Best way to do accurate hit detection with CFramed projectiles?

This isn’t entirely related to scripting, but I wasn’t sure where else to put this…

We’ve been using GetTouchingParts() every frame to detect collisions for larger parts. Since they’re large, one ray won’t suffice and multiple rays gets expensive and unreliable.

GetTouchingParts though also has a pretty big performance hit used like this. So we attempted using .Touched. As in, leaving the projectile unanchored and CFraming it regularly and then trying to “weld” a collision clone to the moving part via constraints. While the constraints work for slow projectiles, for faster projectiles, they spazz out and break. We’ve tried AlignPosition with RigidityEnabled, Ballsocket, Rod, Rope, you name it. They all don’t seem to work properly when the speed goes up.

Do you guys have any other ideas?


We could suggest Roblox adds box casting or sphere casting! (Unity has this)

One way you might be able to get away with this is to raycast from different points of the projectile. Considering the short distance of the rays, I bet it will have less performance issues than you might think.


RotateableRegion3 module is a thing, and available in Toolbox

But that’s not the same as casting


I’d imagine doing FindPartsInRegion3 every frame wouldn’t be that performance friendly either

Perhaps I’m wrong though

What I did for the projectiles in my game is send out the projectile to follow ray segments and detect whether the projectile collides with anything while following that ray (using the FindPartOnRay method), and if not then continue to the next ray segment; with there being a limit to how many ray segments can be created of coarse. Seems to have worked reliably, and no performance issues that I have noticed.

I have simplified the system above to give a generalization. There is a few other algorithms I had to apply to make things work optimally; those algorithms were fairly easy to create though.

1 Like

I don’t want to be rude but why are you CFraming projectiles in the first place? Often Roblox’s physics engine and body movers are incredibly capable. If they’re laggy I’ve found that almost always due to the projectile not having its network owner set properly.

You can do more and have a lot more precision when you CFrame projectiles. You can also handle the replication yourself and create a very efficient weapon system. On top of that, physical projectiles are bordering on archaic at this point, and using the Touched event has proven time and again to be not reliable enough. As you say, maybe that won’t be the case with network ownership set correctly (something you couldn’t do in years past), but it’s still an older way of doing things.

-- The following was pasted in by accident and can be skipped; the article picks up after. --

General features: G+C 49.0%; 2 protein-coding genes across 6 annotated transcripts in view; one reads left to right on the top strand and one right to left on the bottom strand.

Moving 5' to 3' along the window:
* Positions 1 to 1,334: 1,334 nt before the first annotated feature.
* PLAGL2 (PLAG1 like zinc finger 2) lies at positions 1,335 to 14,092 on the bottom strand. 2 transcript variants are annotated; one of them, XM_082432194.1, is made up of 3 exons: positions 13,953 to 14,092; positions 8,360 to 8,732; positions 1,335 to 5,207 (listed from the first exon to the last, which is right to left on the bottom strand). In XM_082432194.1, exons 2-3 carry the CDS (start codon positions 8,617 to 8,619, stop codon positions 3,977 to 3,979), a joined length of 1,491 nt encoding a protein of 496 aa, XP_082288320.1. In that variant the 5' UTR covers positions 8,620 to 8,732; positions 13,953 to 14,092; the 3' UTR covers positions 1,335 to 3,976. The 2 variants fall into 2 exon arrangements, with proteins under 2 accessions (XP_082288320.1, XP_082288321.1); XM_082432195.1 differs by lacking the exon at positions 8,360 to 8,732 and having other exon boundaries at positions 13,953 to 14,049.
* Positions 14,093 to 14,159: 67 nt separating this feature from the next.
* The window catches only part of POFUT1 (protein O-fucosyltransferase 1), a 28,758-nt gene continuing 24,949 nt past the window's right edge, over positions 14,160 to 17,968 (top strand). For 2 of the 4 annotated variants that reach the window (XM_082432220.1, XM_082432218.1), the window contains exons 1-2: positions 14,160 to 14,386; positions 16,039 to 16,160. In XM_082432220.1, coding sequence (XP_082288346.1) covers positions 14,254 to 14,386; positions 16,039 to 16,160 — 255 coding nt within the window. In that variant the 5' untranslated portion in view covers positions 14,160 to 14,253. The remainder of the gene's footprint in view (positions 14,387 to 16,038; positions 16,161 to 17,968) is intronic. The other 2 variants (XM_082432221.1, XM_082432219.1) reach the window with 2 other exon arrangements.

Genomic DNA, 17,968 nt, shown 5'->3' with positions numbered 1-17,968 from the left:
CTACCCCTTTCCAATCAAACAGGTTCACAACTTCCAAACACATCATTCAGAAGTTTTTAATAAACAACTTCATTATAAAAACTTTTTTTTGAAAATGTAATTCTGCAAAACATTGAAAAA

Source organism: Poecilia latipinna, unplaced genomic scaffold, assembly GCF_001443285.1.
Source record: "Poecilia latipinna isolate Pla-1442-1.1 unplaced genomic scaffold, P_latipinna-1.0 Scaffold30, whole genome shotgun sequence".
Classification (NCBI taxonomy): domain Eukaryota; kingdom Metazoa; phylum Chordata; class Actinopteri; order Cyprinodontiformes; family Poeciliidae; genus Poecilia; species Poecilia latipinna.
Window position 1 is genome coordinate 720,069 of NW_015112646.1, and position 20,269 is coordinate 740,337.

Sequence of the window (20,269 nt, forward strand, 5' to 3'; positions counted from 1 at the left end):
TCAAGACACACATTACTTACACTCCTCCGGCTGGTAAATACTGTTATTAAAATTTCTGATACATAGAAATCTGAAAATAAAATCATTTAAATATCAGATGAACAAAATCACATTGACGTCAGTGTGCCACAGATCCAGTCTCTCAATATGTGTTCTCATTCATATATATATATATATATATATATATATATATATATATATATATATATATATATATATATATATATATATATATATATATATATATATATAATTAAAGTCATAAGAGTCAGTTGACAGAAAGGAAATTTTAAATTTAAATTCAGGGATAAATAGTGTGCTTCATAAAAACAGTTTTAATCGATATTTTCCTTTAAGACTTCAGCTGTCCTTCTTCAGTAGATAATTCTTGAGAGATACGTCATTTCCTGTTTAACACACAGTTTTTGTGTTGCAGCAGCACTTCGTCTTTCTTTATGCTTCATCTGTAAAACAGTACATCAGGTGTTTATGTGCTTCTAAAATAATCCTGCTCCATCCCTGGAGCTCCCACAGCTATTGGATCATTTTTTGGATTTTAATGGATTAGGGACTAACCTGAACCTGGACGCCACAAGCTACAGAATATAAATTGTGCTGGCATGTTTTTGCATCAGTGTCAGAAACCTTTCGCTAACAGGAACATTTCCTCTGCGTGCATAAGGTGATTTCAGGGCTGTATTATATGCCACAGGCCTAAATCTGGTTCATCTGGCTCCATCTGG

How many rays are you casting? Unless you’re doing thousands per second it’s unlikely to have any affect on performance :slightly_smiling_face:


More information on this please; When you say “You can handle the replication yourself” do you mean Remote:FireAllClients (or nearby clients) to create a mock projectile on their end? I’m trying to make a very efficient weapon system.

I’m not the person to ask if you are dealing with network stuff, however you are correct in assuming what I meant. You can replicated it to only the people that need it, control whether the server even see it, etc.

This isn’t my ideology and I won’t even take a stance either way, but some have been very obstinate that it is more efficient to not even have a physical representation of the bullet on the server, just send the position to the clients and have them replicate it. Network optimization is not my strong suit - if anything even is my strong suit now that I’m out of practice - but you could consider asking other people.

I wouldn’t blame him if he wouldn’t take the time to help with this seeing how busy life can be, but I have personally always looked up to AxisAngle, and he has even helped me with a few things in the past. But give it a search first. I’m sure there are guides and explanations that have been well critiqued and revised in the comments.

1 Like

If I could add onto what @JarodOfOrbiter is saying, bullet collisions only need to be handled on the server when they could hit a player. The pretty effects of flying bullets and bullet holes can all be handled by the clients who shot those bullets and replicated to the other clients.

The server only needs to step in for security when critical game features like health points are at stake (in other words for hit verification). Attacking clients can also actually perform the check to see if the server needs to get involved. If the attacking client wants the server to cause damage then it must ask the server to validate the shot. This shot validation can also tell the server which players it is likely to hit making collision detection even faster on the server by using a very small whitelist. Here is what a simple check may look like on the attacking client / server:

local maxDist = 2
local function isClose(playerPos, bulletRay)
    return bulletRay:Distance(playerPos) < maxDist

bulletRay is the unit direction bullet path before effects like bullet drop. Since this check uses C++ to calculate the distance it is likely to perform much better than an implementation in Lua. Each client should be able to perform tens of thousands of these a second without any lag.

I still maintain my position has stated in previous posts: damage and hit verification should only be performed on the server without trusting client information like how long ago the shot was or what their local game state was at the time of the shot. Trusting potential players that may be hit is fine because it is in the attacker’s advantage to tell the server (behave properly) and disadvantage not to tell the server (misbehave).

This method for reducing lag will work regardless of the actual method used to detect hits.


This module is good

1 Like